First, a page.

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U.S. Supreme Court Won't Review EPA's Power Plant GHG Rule

The U.S. Supreme Court said Tuesday it won't review a lower court ruling concerning the Environmental Protection Agency's (EPA) regulation of greenhouse gas (GHG) emissions from many existing power plants.

The case stems from a June 2014 Supreme Court decision in which justices affirmed in part and reversed in part a U.S. Court of Appeals for the District of Columbia Circuit decision upholding EPA regulation of GHG emissions under the Clean Air Act’s (CAA) Prevention of Significant Deterioration program [Utility Air Regulatory Group v. EPA, 134 S. Ct. 2427 (2014)] (see Daily GPIJune 23, 2014).

The justices said EPA lacked authority in some cases to force companies to evaluate ways to reduce carbon dioxide (CO2) emissions, a rule that is used in permitting expansions or new facilities that may increase CO2 emissions.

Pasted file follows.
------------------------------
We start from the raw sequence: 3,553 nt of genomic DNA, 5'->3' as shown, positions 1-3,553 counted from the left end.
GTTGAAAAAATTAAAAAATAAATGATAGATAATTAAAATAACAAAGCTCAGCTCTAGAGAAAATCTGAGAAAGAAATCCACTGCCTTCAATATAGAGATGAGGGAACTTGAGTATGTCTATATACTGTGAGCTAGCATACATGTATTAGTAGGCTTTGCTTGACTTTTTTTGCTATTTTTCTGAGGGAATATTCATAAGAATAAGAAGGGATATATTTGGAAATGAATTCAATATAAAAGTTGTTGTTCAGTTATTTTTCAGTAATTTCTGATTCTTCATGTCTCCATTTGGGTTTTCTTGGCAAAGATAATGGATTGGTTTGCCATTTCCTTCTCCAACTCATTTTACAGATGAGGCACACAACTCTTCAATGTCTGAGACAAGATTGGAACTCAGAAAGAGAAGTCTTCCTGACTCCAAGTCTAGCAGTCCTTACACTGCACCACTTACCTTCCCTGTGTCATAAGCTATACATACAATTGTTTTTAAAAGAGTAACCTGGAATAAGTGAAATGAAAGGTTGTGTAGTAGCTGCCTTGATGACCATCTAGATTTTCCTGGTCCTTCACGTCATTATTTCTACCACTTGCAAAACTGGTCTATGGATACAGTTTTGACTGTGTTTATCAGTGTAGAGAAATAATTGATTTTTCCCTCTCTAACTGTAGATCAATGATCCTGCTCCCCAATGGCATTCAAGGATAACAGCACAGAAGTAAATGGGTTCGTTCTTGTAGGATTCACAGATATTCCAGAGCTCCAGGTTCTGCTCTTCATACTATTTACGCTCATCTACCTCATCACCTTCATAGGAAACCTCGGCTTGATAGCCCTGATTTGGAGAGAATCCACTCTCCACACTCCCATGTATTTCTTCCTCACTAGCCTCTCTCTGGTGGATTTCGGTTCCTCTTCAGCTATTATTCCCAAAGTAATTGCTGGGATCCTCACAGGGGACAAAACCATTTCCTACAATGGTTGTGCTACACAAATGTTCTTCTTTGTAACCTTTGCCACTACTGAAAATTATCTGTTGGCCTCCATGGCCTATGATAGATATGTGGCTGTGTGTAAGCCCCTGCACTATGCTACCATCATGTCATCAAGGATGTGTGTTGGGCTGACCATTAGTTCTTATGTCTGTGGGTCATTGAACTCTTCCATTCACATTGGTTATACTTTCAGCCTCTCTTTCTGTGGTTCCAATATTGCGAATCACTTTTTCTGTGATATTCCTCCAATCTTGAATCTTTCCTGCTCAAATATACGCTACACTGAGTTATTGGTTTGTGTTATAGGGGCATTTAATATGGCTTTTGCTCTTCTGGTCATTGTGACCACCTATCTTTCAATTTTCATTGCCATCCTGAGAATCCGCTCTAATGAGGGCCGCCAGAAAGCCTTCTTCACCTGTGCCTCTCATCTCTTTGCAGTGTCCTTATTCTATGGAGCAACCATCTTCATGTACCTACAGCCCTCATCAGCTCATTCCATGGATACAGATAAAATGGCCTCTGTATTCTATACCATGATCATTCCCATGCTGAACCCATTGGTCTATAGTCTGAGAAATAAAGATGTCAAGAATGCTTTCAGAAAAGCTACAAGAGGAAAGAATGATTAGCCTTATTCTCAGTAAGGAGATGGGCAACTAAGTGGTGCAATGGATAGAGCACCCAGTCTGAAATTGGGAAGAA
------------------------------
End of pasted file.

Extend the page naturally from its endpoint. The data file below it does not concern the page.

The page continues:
Not affected by the high court's ruling were some EPA proposals for new and existing power plants that would require, among other things, a 30% reduction in GHG emissions by 2030 (see Daily GPIJune 2, 2014). Also preserved was EPA's authority over facilities' emissions that already were regulated, other than GHG.

On remand from the Supreme Court, the appeals court applied the ruling exactly as the higher court had directed, "acting as if the Supreme Court had only reversed [the lower court decision] and did not, in fact, affirm a significant part of that decision," according to a coalition of environmental groups that filed for rehearing of the case. On Tuesday, the Supreme Court denied the petition.

EPA was accused of overreach in 2010 when the final GHG rules were issued (see Daily GPI, March 30, 2010). The rules require stationary sources to obtain CAA permits covering GHGs after January 2011. The agency said at the time it had pledged to take sensible steps to address the billions of tons of GHG pollution that it said threatened health and welfare. However, it wanted to provide time for large facilities and regulators to put in place cost-effective, innovative technologies to reduce CO2 pollution.

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